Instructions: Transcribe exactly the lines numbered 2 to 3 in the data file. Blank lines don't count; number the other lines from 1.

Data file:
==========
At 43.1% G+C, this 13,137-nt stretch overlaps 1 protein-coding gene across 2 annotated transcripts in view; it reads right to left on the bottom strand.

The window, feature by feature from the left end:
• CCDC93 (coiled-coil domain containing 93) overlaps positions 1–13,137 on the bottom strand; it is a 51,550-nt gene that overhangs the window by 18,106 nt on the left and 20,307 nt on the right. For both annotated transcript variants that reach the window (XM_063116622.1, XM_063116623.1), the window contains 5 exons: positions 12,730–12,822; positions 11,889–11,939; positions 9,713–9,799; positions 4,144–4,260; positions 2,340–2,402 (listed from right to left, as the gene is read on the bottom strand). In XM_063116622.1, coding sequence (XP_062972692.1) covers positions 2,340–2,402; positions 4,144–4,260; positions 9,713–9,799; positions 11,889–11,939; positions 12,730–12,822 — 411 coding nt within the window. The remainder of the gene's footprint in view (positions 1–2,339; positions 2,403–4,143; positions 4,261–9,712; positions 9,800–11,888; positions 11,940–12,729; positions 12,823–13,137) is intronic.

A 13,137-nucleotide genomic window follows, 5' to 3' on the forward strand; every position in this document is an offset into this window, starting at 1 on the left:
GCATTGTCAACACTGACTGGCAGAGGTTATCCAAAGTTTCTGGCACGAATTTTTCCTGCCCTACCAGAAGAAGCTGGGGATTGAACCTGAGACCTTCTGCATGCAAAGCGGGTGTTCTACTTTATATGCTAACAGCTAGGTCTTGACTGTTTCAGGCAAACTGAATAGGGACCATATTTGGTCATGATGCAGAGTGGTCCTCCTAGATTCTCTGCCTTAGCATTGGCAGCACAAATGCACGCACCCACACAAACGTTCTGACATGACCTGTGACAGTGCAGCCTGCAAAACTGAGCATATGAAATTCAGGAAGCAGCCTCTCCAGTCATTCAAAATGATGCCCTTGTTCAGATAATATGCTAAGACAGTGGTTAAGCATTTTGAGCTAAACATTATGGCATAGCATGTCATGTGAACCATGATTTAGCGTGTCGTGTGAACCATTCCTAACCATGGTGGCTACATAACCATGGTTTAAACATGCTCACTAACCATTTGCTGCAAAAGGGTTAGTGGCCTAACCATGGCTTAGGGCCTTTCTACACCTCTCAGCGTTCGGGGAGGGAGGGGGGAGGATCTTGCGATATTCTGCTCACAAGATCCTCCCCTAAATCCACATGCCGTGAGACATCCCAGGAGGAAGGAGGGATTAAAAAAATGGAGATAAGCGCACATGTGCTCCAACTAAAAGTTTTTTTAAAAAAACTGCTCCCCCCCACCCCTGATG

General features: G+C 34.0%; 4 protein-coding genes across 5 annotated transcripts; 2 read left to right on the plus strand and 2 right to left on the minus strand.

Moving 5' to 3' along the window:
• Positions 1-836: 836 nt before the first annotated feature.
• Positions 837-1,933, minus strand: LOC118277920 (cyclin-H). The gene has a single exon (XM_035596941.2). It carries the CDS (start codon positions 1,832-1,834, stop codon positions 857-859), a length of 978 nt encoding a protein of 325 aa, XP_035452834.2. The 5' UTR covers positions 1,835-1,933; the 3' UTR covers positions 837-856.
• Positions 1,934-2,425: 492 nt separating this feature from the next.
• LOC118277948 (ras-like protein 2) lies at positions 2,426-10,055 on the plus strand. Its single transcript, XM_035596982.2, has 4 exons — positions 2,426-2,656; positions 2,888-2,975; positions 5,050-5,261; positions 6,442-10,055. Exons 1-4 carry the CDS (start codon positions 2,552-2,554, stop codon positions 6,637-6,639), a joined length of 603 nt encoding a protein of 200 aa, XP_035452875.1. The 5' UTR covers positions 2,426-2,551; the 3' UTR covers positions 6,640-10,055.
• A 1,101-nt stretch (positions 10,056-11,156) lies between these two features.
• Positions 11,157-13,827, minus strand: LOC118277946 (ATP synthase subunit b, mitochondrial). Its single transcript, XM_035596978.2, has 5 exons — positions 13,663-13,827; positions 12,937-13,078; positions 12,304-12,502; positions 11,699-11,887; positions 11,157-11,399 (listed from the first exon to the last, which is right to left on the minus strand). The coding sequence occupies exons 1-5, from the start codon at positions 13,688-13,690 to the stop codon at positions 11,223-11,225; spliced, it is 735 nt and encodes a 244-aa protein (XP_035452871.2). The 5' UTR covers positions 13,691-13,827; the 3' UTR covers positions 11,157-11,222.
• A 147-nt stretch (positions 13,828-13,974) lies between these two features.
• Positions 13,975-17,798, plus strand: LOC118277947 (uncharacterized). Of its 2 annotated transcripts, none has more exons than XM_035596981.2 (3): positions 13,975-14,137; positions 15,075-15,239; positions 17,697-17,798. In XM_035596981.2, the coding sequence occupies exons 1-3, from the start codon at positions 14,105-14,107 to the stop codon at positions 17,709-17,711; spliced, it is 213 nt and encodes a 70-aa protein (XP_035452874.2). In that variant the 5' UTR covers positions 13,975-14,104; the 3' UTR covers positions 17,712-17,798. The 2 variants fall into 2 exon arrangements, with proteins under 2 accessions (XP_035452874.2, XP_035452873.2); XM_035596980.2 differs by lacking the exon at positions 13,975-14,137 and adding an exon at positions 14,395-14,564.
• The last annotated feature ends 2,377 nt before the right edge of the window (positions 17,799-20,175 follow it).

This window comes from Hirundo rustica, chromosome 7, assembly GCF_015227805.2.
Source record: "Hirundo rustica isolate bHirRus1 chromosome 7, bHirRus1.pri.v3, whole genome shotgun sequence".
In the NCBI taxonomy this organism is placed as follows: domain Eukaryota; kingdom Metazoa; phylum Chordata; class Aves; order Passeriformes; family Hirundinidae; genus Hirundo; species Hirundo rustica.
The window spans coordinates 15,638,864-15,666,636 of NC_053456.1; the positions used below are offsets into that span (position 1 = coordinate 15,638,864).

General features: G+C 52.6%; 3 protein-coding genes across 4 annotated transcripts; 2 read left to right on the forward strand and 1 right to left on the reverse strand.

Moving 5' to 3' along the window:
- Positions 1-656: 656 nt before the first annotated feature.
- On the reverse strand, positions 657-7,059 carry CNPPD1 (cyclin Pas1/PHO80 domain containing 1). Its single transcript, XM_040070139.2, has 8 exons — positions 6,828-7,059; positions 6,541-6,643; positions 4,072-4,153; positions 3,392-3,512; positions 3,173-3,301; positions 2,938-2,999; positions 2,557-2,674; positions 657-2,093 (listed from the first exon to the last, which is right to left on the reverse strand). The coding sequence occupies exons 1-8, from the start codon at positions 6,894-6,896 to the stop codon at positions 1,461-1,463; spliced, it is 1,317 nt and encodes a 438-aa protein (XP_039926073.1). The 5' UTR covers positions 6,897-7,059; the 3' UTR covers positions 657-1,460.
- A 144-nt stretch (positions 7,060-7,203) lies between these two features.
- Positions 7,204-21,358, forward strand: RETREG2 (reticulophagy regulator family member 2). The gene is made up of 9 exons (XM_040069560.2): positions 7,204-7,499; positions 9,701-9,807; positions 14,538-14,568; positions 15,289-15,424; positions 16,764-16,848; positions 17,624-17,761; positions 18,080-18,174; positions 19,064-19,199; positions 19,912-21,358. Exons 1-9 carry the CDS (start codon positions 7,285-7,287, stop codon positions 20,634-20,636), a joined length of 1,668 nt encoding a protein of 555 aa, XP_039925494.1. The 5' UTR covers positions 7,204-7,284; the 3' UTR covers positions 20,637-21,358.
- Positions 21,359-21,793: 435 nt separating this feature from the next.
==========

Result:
The window, feature by feature from the left end:
• CCDC93 (coiled-coil domain containing 93) overlaps positions 1–13,137 on the bottom strand; it is a 51,550-nt gene that overhangs the window by 18,106 nt on the left and 20,307 nt on the right. For both annotated transcript variants that reach the window (XM_063116622.1, XM_063116623.1), the window contains 5 exons: positions 12,730–12,822; positions 11,889–11,939; positions 9,713–9,799; positions 4,144–4,260; positions 2,340–2,402 (listed from right to left, as the gene is read on the bottom strand). In XM_063116622.1, coding sequence (XP_062972692.1) covers positions 2,340–2,402; positions 4,144–4,260; positions 9,713–9,799; positions 11,889–11,939; positions 12,730–12,822 — 411 coding nt within the window. The remainder of the gene's footprint in view (positions 1–2,339; positions 2,403–4,143; positions 4,261–9,712; positions 9,800–11,888; positions 11,940–12,729; positions 12,823–13,137) is intronic.